TouchCast, a startup with a more interactive approach to online video, is launching a beta version of its Windows PC app today.
The company was co-founded by former TechCrunch editor Erick Schonfeld and it launched its first product, an iPad app, back in June. The app combines easy-to-use video production tools with “vApps” (short for video apps), which allow users to include interactive content from sources like Google Maps, Facebook, Twitter, and pretty much any web page.
Schonfeld told me yesterday that the iPad app has been downloaded more than 160,000 times. (One of the big use cases, he said, is for sharing between teachers and students.) He and co-founder Edo Segal both see the desktop PC app as a product that can be used by more professional customers, with new features like the ability to support multiple cameras, to import videos that may have been shot and edited with other programs, and to create “hot spots” in a video that can link to any web page when clicked. Plus, someone who uses TouchCast on a PC should be able to tap into more computing power than they would on an iPad.
Many of those new features will eventually make their way to the iPad version, Schonfeld added — there isn’t a hard-and-fast division between the PC and tablet, and he imagines that some users will go back and forth between the two.
Schonfeld and his co-founder Edo Segal also reiterated their broader vision, which is to foster something they call the “video web” — in other words, to make video content feel less walled off from the rest of the web. That means video producers can incorporate more web content, and it also means that someone watching a video can interact with that video in a new way. For example, with the new hot spot functionality, users can open up relevant websites and browse them while continuing to watch the video. They also suggested this means that users could end up engaging with, say, a two-minute video for 10 or 20 minutes.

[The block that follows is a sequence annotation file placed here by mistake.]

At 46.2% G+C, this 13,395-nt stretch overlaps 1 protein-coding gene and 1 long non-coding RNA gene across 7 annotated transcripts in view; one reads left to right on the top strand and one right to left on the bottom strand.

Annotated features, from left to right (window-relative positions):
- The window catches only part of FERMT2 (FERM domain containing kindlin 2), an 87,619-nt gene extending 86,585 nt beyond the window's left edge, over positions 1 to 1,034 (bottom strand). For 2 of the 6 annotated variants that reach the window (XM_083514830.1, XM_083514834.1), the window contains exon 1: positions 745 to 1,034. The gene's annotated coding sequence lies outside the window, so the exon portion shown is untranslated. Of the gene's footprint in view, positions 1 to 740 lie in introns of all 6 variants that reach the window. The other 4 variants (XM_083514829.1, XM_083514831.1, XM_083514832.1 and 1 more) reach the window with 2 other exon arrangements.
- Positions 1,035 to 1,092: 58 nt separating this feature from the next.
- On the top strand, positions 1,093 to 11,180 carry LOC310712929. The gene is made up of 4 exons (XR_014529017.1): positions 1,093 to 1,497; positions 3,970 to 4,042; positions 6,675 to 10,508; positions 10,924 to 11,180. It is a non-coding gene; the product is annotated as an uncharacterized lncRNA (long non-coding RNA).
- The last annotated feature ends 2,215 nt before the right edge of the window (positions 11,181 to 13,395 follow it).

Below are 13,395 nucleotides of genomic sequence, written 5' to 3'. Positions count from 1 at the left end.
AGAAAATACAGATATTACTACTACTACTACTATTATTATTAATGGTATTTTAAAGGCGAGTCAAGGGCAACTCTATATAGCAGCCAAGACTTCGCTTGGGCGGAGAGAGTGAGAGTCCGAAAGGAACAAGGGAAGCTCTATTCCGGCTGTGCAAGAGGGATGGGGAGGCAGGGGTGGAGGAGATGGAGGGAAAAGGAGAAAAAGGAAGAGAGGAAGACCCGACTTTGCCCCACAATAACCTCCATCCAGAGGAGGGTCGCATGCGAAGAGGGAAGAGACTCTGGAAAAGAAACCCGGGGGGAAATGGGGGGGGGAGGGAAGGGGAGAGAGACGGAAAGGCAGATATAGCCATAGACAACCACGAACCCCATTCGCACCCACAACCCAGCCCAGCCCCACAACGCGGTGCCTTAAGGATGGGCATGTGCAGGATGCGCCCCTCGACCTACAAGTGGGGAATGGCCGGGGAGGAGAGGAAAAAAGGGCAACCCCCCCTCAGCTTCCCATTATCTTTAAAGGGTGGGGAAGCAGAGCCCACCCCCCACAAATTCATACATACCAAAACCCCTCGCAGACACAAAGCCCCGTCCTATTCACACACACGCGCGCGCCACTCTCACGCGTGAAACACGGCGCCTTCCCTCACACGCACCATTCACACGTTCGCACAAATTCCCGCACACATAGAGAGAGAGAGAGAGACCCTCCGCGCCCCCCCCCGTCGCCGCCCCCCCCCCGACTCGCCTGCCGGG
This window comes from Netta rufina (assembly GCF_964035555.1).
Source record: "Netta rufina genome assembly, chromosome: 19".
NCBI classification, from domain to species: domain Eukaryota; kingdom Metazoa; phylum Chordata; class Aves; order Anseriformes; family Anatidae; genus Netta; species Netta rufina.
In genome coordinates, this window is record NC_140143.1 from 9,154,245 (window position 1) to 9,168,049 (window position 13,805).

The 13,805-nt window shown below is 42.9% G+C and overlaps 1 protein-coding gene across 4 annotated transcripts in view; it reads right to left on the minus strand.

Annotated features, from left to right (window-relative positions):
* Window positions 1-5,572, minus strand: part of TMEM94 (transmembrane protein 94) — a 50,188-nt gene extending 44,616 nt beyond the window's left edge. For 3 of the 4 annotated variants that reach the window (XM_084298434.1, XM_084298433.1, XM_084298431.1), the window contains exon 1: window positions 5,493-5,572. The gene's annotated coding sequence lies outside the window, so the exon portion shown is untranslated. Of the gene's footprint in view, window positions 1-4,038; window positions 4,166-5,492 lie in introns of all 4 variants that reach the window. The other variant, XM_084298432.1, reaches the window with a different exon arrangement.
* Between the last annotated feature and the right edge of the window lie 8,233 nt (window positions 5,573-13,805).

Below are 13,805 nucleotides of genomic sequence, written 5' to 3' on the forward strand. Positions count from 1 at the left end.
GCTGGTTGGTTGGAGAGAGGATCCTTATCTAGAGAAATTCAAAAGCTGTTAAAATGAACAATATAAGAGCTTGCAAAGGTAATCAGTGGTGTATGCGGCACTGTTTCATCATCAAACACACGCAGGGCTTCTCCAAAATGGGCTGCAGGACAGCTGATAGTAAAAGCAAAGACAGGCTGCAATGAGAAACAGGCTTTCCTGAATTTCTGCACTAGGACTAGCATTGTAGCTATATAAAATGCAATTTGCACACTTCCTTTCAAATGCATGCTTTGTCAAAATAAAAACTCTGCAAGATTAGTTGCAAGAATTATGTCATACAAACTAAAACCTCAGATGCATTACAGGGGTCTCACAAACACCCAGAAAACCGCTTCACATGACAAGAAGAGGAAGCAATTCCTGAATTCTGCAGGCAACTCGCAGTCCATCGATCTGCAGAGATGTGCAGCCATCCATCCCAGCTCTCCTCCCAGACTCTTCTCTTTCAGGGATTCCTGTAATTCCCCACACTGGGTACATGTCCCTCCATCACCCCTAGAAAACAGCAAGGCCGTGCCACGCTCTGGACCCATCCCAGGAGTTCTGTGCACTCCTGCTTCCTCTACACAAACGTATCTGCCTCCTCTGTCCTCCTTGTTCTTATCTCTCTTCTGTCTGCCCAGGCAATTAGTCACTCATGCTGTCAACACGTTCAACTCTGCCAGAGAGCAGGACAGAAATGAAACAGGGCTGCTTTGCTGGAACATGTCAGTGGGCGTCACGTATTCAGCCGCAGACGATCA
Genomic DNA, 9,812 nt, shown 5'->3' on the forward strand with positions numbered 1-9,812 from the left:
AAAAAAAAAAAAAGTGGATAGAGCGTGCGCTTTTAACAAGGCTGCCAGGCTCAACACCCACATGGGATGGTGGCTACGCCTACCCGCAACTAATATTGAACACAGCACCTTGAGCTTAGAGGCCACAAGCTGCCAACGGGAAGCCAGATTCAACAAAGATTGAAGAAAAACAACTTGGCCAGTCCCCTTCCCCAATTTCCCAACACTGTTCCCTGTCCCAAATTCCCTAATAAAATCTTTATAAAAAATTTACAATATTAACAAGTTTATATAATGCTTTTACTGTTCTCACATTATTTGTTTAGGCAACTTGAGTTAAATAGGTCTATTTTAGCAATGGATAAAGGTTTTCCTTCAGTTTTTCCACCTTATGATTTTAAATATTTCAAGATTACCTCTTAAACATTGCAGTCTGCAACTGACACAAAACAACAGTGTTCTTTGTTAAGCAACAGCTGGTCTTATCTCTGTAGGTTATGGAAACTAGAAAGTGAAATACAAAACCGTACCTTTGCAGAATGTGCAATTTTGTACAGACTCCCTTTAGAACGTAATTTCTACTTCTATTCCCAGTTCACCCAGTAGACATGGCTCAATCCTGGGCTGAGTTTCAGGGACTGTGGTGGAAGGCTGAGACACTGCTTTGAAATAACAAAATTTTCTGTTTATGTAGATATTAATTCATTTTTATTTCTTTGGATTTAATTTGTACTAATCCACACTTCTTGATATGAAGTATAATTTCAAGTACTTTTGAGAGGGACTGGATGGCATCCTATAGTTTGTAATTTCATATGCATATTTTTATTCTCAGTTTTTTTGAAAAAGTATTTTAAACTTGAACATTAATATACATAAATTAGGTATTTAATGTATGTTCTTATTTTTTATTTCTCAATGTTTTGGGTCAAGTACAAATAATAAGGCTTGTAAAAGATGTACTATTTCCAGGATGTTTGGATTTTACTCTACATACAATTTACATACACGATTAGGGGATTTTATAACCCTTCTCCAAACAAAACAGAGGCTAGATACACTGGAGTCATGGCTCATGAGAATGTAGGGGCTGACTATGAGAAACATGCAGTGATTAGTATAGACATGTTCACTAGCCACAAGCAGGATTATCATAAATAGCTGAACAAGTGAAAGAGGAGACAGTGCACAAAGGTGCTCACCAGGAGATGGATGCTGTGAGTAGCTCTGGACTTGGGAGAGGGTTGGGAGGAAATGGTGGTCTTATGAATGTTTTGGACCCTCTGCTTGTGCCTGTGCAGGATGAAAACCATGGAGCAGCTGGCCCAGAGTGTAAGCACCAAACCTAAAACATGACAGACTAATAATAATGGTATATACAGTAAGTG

For now, Schonfeld said the app is being used primarily for video production, not consumption. In addition to adding more interactivity, both he and Segal suggested that TouchCast could “democratize” the production process by allowing users to make high quality videos without spending a lot of money on equipment (you can use your built-in iPad camera or a simple webcam) or a lot of time on post production (you can put the video together while you’re filming, with no post production required).
In that sense, Schonfeld compared TouchCast to a blogging platform like WordPress, because it “liberates” people to publish content on their own, rather than working with a team of developers, editors, and so on.
Segal acknowledged that TouchCast is still a long way from winning over a mass audience to its bigger vision for online video, but he said the company is still laying the foundation.
“We’re very comfortable with where it is right now,” he said. “Not everybody’s getting it, but all the vectors are pointing at it — that video is the canvas of the web.”
Segal noted that behind-the-scenes, TouchCast has an enterprise business where it works with large media customers, he said it’s too early to announce any of them.
Like the iPad version, the TouchCast PC app is available for free. (Yes, there’s supposed to be a Mac version in the works.) And here’s a TouchCast demonstrating TouchCast on the PC (embedded via YouTube, so it doesn’t have viewer interactivity).